ps2: there are a few motherboards out there with early versions of a BIOS that have problems with bigger supplies. The problem revolves around the amount of time the board's BIOS has been programmed to wait for the power good signal from the supply to be returned when a system boots up. If the value for the wait time is too short, the system won't boot. The usual fix for this is to temporarily slap in a lesser back-up supply or temporarily borrow a supply and update the BIOS.

Link to comment
Share on other sites

  • 3 weeks later...

Don't worry. The guys over at the Sapphire Forums blame everything on PSUs, They seem to be fond of bashing Corsair and Seasonic PSUs too. So they don't have a clue.

 

I've had a Sapphire X1950 Pro AGP card, and I had trouble with it. And I wasn't running a Corsair or Seasonic PSU then.

Link to comment
Share on other sites

  • 3 months later...

My Sapphire's problems made me buy a new power supply during trouble shooting and I picked my darling HX-620W (destiny?). Only to find out that I still have the same problem. After long research, I found out there isn't one problem with this particular 512MB AGP card but two:

1. The card (especially first version with fan closer to molex connectors) has poor thermal design (Sapphire of course blames ATI) and VRM modules get too hot and shut down. See Ultimate model by Sapphire that has a beefy heatsink just for couple VRMs. The weirdest was that this happened mostly during idle (fan slows down, poor contact on stock heatsink leads to overheating of the VRMs while my GPU was idling at "pleasant" 58 C (not even speaking it was reaching "perfectly stable" 85 C under load). My fix was Zalman VF-900 and temps dropped to 38/50, cut the stock heatsink right under the fan, so I could use the Zalman RAM heatsinks and used the cut piece w/ factory protrusions with some 3M thermal pad and bolt it with original screws. Don't forget to discard that ugly fan and that travesty, good for nothing stock heatsink.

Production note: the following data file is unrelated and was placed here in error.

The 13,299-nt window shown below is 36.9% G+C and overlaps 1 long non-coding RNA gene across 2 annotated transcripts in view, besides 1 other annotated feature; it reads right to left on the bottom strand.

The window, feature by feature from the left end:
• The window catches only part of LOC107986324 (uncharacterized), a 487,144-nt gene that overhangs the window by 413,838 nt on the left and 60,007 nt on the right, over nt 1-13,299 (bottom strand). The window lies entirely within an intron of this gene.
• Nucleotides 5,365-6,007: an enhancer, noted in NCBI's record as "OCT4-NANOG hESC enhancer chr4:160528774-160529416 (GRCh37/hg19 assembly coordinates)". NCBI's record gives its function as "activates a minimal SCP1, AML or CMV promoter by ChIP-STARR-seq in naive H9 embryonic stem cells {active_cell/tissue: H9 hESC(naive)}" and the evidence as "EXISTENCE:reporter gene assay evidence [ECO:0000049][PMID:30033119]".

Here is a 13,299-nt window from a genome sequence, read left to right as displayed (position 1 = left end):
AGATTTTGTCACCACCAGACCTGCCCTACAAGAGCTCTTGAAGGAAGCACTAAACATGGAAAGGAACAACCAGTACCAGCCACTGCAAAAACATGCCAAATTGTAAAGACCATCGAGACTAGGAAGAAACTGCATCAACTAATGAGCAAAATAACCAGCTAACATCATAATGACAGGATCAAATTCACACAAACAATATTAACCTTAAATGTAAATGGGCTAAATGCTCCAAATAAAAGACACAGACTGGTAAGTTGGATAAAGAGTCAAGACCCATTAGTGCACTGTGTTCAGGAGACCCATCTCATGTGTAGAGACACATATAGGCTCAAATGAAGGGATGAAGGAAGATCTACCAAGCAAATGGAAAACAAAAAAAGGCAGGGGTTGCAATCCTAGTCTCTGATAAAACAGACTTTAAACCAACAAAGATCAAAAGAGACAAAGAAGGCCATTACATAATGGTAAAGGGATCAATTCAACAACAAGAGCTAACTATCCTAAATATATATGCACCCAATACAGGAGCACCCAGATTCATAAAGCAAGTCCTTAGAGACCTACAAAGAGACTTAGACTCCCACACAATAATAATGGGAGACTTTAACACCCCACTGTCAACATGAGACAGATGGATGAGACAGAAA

2. The card is not stable at AGP 8x in this mobo (Via K9MM-V). Whether it's ATI, or VIA the bug is called "infinite loop error" and BSOD stop 0xEA. Same card is stable in my nforce2(which has AGP voltage setting which I had to 1.6v since my 6600GT), so my conclusion is the VIA mobo undervolts the AGP. No voltage settings so no fix other than drop through SMARTGART to AGP 4x. Small performance hit- mostly panning is affected. BTW the card works perfectly fine with 4 years old Antec 450W w/ Fuhhjyy capacitors ;) So No,it's not the power supply that has a problem with Sapphire

I'm sorry for the long story but this coincidence made me get my 620w friend for which I'm truly thankful. Corsair has been good to me and it's Sapphire's "engineers" that should go to school. That said I wouldn't trust their forums either.

Link to comment
Share on other sites

For the record, the VRM problem on Sapphire cards has been widely experienced by people, unfortunately it seems like Sapphire itself did not want to acknowledge it.

 

Remember everyone who may wonder about this in the future: Before going off with bad advice about getting a new and possibly overspecced PSU, for heavens sake, DO investigate the problem further. Most of the time the problem lies elsewhere.

Link to comment
Share on other sites

Archived

This topic is now archived and is closed to further replies.

×
×
  • Create New...